Even if the military maintains current levels of women’s representation, will the regime permit the participation of those at the table to be meaningful? In other words, will the voices of women representative in the table be heard or be integrated appropriately to the peace building process? For example, 13 women organizations announced their resignation from the Women Participation Technical Working Group and refused to provide technical support to the Military until the civilian government resumes office. The departure of crucial stakeholders such as these organizations from the process increases the risk that the military led peace process will result in few gender responsive inclusions and outcomes.
This leads to the second concern: the ongoing need to protect populations from sexual and gender-based violence in the conflict-affected states. Like many other conflicts affecting states worldwide, the risk of women and girls experiencing various forms of violence in Myanmar’s conflict are high. The UN Human Rights Council reported widespread sexual and gender-based violence in the northern part of Myanmar (Kachin and northern Shan) and Rakhine states. These crimes were a continuum of local and state level practices of gender inequality, gender abuse, and gender discrimination. In heavily militarized zones, the restriction of movement, long-term displacement in temporary accommodations, and the presence of multiple armed groups, collectively compound the daily risk of violence against women and girls in these conflict areas. Even prior to the coup, despite Clause 9 (m) of NCA stating that ‘Avoid any form of sexual attack on women, including sexual molestation, sexual assault or violence, rape, and sexual slavery,’ it is often unknown if the agreement is being strictly abided by individual parties. Based on its history of sexual and gender crimes, the military is less likely to be faithful to Clause 9(m) and there is less opportunity to record these crimes when committed, due to the ongoing disruption of internet and phone lines that limit access to reporting and support services.
Finally, despite the existence of the NCA, delivering humanitarian assistance to the conflict-affected populations in Myanmar is already hindered by multiple factors. In recent years under the NLD government, there had been a gradual increase of approvals in Travel Authorizations (TAs) to access IDP (Internally Displaced Person) sites. However, regular access was limited and sporadic, particularly in rural areas. These populations could not rely on regularly receiving aid assistance. In Kachin State, IDPs’ access to assistance and livelihoods, especially in areas controlled by non-state armed actors, was challenging due to the ongoing conflict with Tatmadaw and movement restrictions. In northern Shan, COVID-19-related movement restrictions and intermittent armed clashes in the area have continued to limit the ability of local actors and international organizations to deliver a full-scale humanitarian response. In the northern part of Rakhine, prior to the coup and COVID-19, there were movement restriction regulations in response to the conflict, since 2017. There are highly vulnerable civilians living in one of the poorest regions without access to essential services, livelihoods, formal education, and health care.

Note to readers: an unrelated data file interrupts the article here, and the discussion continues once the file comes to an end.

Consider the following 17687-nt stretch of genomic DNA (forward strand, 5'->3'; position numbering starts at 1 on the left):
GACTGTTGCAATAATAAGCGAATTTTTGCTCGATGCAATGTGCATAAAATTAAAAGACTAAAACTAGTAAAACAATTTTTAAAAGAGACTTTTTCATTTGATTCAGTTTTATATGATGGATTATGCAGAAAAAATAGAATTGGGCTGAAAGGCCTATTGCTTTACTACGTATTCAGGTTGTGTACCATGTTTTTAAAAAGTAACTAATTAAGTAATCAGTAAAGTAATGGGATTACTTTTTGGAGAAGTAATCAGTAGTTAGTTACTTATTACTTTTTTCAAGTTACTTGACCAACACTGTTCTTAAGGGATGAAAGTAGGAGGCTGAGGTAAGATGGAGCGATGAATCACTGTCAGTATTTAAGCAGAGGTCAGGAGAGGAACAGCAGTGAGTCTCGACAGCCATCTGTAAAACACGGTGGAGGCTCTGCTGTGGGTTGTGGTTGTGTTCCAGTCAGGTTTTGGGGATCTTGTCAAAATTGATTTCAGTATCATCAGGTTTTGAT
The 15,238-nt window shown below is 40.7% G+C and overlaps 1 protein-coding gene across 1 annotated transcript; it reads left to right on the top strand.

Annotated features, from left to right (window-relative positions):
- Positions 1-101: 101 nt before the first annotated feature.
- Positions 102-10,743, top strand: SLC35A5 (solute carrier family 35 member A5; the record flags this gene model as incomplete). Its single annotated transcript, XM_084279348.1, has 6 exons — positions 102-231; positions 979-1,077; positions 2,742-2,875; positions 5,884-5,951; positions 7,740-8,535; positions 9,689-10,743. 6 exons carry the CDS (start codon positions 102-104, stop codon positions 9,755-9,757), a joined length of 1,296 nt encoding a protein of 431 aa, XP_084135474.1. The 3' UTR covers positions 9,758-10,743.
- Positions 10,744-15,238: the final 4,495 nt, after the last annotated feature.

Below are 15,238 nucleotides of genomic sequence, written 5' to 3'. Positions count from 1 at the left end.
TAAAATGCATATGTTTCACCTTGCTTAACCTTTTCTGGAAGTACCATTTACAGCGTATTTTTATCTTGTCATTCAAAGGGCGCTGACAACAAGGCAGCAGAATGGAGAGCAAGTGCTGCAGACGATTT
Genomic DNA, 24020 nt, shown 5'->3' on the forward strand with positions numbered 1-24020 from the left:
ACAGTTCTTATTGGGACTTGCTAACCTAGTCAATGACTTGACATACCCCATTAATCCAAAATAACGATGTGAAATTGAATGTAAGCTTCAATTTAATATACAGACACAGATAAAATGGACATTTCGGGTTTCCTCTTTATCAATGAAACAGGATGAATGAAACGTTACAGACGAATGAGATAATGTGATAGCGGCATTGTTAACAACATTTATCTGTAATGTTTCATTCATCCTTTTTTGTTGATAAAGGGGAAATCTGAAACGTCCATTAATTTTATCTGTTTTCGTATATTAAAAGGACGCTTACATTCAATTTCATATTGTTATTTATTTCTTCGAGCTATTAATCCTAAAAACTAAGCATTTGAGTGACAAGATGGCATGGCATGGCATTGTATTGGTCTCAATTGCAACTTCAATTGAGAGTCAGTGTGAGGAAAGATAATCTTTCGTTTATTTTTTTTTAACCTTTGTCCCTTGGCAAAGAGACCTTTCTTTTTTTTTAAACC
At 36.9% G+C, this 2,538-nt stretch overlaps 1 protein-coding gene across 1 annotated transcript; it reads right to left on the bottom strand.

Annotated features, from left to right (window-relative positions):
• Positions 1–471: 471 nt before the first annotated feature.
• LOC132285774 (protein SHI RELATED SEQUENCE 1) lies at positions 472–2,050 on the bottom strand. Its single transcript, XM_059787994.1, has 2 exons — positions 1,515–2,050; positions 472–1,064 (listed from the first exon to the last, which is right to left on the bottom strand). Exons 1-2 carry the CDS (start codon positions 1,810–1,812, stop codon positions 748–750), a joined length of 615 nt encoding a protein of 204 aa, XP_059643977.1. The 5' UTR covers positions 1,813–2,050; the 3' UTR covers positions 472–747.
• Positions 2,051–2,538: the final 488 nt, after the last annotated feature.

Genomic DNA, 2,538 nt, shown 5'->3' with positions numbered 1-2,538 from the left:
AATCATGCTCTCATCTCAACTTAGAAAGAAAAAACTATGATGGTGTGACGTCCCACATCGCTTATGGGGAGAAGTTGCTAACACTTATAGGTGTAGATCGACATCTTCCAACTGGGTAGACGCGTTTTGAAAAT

Those challenges, unsurprisingly, are expected to increase under the military regime. Since the Military attained power, access to information is limited by intermittent cutting blocking of internet and phone services. The international community has reacted quickly to the Myanmar coup with varied actions. Among them, diverting aid from the government channels to local CSOs assures the continuation of humanitarian assistance to the conflict affected population. Yet, the limited capacity of CSOs and the restriction of movement and service delivery in those regions will remain as barriers for their work. How will affected populations safely monitor the violations of human rights committed by armed parties under the situation especially when the Military is in power?
The military’s capacity to lead an inclusive peace process, to ensure women’s meaningful representation in the peace process, and to protect women and girls from all forms of violence, is diminishing before our eyes. It is of the utmost importance that the international community works together to find ways to support local CSOs, including women’s organizations. The priorities should be given to provide the latter with technical (including digital and communication technology) and financial means to be able to safely monitor violations of human rights by armed parties, develop strategies to mitigate the risks of women and girls from experiencing all forms of violence, and ensure continued access to deliver services for those residing in rural and conflict-affected areas.